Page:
The proposed levy on personal bank accounts in Cyprus reminded the world of the continent's financial instability. The European Union said the levy is a precondition for a Cypriot financial bailout.
Bank depositors in Cyprus are livid and worried. They wanted to withdraw their money from their bank accounts, but the banks were ordered to close.
Cyprus lawmakers did vote against the levy, which "set the country on a collision course with its European partners." (Wall Street Journal, March 19)
The March 18, Elliott Wave Financial Forecast Short Term noted that the financial upheaval in Cyprus "is yet one more signal of a deflationary contagion that is on the march," and that the significance of Cyprus should not be dismissed because it's a small nation.
Financial television argued all morning that Cypriot trouble was small and contained relative to European economies. But the same argument was made about Lehman's troubles in 2008. Besides, it misses the broader point. Cyprus' financial troubles are but one in a long line of problems that are feeding a deflationary spiral.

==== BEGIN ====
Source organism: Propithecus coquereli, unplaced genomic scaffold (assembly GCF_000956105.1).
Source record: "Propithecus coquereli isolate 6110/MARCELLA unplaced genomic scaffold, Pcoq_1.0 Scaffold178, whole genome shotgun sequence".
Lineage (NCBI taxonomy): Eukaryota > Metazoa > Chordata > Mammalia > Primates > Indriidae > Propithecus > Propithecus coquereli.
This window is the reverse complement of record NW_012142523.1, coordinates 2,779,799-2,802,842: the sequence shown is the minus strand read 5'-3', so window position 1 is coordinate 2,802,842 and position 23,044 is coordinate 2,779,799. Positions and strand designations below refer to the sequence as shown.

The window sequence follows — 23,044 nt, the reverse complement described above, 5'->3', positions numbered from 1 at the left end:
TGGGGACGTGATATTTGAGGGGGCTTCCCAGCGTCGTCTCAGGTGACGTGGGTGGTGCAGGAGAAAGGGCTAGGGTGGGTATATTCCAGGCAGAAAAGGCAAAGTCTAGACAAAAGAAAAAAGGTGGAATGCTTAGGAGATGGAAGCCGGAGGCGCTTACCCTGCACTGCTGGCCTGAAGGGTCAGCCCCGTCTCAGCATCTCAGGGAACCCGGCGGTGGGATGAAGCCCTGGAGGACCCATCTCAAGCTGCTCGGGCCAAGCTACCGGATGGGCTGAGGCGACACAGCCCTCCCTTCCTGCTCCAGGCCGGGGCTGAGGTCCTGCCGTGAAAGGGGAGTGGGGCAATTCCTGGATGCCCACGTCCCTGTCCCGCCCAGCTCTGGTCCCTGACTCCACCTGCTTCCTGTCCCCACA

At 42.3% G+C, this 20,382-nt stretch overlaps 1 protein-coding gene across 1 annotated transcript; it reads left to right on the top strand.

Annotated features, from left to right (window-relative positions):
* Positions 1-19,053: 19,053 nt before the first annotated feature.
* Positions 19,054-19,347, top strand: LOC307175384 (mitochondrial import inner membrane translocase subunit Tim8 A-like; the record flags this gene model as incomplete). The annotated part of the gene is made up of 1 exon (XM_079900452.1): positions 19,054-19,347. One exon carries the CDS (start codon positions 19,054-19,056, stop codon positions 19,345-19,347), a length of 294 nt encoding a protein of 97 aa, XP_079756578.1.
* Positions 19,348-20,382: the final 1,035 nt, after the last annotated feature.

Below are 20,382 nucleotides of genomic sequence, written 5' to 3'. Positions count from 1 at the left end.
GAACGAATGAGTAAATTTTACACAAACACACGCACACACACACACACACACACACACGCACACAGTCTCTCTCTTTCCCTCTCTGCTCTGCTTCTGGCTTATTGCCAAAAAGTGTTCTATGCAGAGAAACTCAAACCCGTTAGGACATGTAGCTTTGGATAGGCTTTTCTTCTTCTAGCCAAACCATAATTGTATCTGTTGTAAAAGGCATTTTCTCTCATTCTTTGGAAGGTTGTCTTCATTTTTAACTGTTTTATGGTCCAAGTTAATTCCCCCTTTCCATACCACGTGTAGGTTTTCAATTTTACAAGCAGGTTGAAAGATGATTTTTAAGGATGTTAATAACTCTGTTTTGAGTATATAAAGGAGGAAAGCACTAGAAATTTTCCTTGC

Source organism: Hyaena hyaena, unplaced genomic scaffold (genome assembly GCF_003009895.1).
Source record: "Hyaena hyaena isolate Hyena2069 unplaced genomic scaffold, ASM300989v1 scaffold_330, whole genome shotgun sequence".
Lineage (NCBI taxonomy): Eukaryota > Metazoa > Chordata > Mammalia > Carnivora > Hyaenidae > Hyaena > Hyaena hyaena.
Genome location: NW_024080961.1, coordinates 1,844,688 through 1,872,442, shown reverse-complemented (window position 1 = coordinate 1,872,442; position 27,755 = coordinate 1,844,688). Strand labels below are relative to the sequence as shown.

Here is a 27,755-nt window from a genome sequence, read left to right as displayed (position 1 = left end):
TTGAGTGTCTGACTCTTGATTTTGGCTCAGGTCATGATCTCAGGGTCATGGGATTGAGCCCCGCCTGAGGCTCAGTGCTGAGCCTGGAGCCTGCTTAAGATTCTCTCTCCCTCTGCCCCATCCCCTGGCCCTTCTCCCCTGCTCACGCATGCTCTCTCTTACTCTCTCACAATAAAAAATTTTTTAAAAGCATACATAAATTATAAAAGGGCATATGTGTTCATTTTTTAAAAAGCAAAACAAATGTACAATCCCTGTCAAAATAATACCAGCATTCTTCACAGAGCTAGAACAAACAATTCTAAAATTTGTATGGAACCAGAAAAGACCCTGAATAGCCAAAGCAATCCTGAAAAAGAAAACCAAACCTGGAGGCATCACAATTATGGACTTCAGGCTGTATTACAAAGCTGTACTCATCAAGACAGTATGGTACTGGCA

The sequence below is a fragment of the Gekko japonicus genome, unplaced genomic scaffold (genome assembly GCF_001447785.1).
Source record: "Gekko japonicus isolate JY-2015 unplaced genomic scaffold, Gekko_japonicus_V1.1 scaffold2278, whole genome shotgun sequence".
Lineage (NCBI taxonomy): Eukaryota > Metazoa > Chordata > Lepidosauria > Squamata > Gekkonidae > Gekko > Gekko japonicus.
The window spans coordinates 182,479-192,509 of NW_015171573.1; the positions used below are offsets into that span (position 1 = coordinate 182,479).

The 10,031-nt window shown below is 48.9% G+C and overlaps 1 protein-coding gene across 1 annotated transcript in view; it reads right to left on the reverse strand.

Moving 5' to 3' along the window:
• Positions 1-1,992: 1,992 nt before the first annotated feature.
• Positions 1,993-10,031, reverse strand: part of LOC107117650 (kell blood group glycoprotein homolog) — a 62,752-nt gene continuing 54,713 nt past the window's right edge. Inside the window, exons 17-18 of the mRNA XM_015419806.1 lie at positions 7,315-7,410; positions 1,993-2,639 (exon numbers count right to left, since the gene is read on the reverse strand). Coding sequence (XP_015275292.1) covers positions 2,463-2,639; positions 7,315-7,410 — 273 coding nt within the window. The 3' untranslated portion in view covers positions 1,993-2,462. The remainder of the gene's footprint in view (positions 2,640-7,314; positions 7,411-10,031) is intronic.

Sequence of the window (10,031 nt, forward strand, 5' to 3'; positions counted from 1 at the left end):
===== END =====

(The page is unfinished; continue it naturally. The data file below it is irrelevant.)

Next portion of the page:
The Elliott Wave Financial Forecast Short Term Update, March 18
A March 20, NBC report provides an update on the financial crisis in Cyprus. Here's an excerpt:
Cypriot leaders held crisis talks on [March 20] to avert financial meltdown after rejecting the terms of a controversial European Union bailout, turning instead to Russia for help.
Banks on the Mediterranean island may never reopen, Germany warned after lawmakers late Tuesday turned down a $12.9 billion deal that would have seen Cypriots lose up to 10 per cent of their bank deposits....
Banks were ordered to remain closed after finance officials predicted a run on savings and a huge outflow of capital if they were to reopen.